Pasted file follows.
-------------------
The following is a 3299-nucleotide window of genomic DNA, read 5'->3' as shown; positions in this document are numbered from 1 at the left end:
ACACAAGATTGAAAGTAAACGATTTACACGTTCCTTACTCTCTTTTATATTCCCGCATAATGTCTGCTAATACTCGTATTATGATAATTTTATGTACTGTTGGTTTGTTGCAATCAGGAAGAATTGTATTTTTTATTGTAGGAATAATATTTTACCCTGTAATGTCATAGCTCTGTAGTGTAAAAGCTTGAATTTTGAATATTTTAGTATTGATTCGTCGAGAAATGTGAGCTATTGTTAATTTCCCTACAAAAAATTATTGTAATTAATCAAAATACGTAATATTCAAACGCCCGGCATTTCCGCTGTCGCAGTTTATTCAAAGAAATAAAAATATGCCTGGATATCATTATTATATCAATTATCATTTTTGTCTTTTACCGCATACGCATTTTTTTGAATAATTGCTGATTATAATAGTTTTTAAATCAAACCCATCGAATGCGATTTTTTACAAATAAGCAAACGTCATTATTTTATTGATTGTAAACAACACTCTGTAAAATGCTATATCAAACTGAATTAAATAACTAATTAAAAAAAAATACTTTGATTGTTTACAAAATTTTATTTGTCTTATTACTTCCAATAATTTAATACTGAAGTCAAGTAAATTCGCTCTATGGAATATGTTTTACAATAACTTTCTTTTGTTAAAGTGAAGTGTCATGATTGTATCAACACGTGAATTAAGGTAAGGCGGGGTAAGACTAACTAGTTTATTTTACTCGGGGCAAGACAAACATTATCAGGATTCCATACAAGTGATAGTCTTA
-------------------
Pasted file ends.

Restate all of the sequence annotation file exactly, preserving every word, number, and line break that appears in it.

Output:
The following is a 3299-nucleotide window of genomic DNA, read 5'->3' as shown; positions in this document are numbered from 1 at the left end:
ACACAAGATTGAAAGTAAACGATTTACACGTTCCTTACTCTCTTTTATATTCCCGCATAATGTCTGCTAATACTCGTATTATGATAATTTTATGTACTGTTGGTTTGTTGCAATCAGGAAGAATTGTATTTTTTATTGTAGGAATAATATTTTACCCTGTAATGTCATAGCTCTGTAGTGTAAAAGCTTGAATTTTGAATATTTTAGTATTGATTCGTCGAGAAATGTGAGCTATTGTTAATTTCCCTACAAAAAATTATTGTAATTAATCAAAATACGTAATATTCAAACGCCCGGCATTTCCGCTGTCGCAGTTTATTCAAAGAAATAAAAATATGCCTGGATATCATTATTATATCAATTATCATTTTTGTCTTTTACCGCATACGCATTTTTTTGAATAATTGCTGATTATAATAGTTTTTAAATCAAACCCATCGAATGCGATTTTTTACAAATAAGCAAACGTCATTATTTTATTGATTGTAAACAACACTCTGTAAAATGCTATATCAAACTGAATTAAATAACTAATTAAAAAAAAATACTTTGATTGTTTACAAAATTTTATTTGTCTTATTACTTCCAATAATTTAATACTGAAGTCAAGTAAATTCGCTCTATGGAATATGTTTTACAATAACTTTCTTTTGTTAAAGTGAAGTGTCATGATTGTATCAACACGTGAATTAAGGTAAGGCGGGGTAAGACTAACTAGTTTATTTTACTCGGGGCAAGACAAACATTATCAGGATTCCATACAAGTGATAGTCTTA